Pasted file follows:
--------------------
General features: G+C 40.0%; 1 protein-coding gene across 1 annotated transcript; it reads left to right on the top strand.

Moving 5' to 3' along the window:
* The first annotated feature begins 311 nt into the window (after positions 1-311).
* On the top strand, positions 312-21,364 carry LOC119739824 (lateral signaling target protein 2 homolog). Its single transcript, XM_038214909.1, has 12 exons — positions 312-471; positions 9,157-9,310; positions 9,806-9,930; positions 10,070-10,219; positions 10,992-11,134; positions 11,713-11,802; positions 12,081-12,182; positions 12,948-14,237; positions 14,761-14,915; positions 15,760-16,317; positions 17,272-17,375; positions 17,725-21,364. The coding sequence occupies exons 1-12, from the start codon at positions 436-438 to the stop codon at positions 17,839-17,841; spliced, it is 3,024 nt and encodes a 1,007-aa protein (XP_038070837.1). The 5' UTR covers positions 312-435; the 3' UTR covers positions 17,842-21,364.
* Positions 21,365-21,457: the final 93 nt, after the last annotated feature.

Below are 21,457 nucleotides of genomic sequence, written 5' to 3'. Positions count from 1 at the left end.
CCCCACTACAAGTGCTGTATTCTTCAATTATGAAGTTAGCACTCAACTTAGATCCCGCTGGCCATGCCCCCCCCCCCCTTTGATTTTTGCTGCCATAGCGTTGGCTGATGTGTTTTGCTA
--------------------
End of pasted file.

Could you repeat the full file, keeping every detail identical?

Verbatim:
General features: G+C 40.0%; 1 protein-coding gene across 1 annotated transcript; it reads left to right on the top strand.

Moving 5' to 3' along the window:
* The first annotated feature begins 311 nt into the window (after positions 1-311).
* On the top strand, positions 312-21,364 carry LOC119739824 (lateral signaling target protein 2 homolog). Its single transcript, XM_038214909.1, has 12 exons — positions 312-471; positions 9,157-9,310; positions 9,806-9,930; positions 10,070-10,219; positions 10,992-11,134; positions 11,713-11,802; positions 12,081-12,182; positions 12,948-14,237; positions 14,761-14,915; positions 15,760-16,317; positions 17,272-17,375; positions 17,725-21,364. The coding sequence occupies exons 1-12, from the start codon at positions 436-438 to the stop codon at positions 17,839-17,841; spliced, it is 3,024 nt and encodes a 1,007-aa protein (XP_038070837.1). The 5' UTR covers positions 312-435; the 3' UTR covers positions 17,842-21,364.
* Positions 21,365-21,457: the final 93 nt, after the last annotated feature.

Below are 21,457 nucleotides of genomic sequence, written 5' to 3'. Positions count from 1 at the left end.
CCCCACTACAAGTGCTGTATTCTTCAATTATGAAGTTAGCACTCAACTTAGATCCCGCTGGCCATGCCCCCCCCCCCCTTTGATTTTTGCTGCCATAGCGTTGGCTGATGTGTTTTGCTA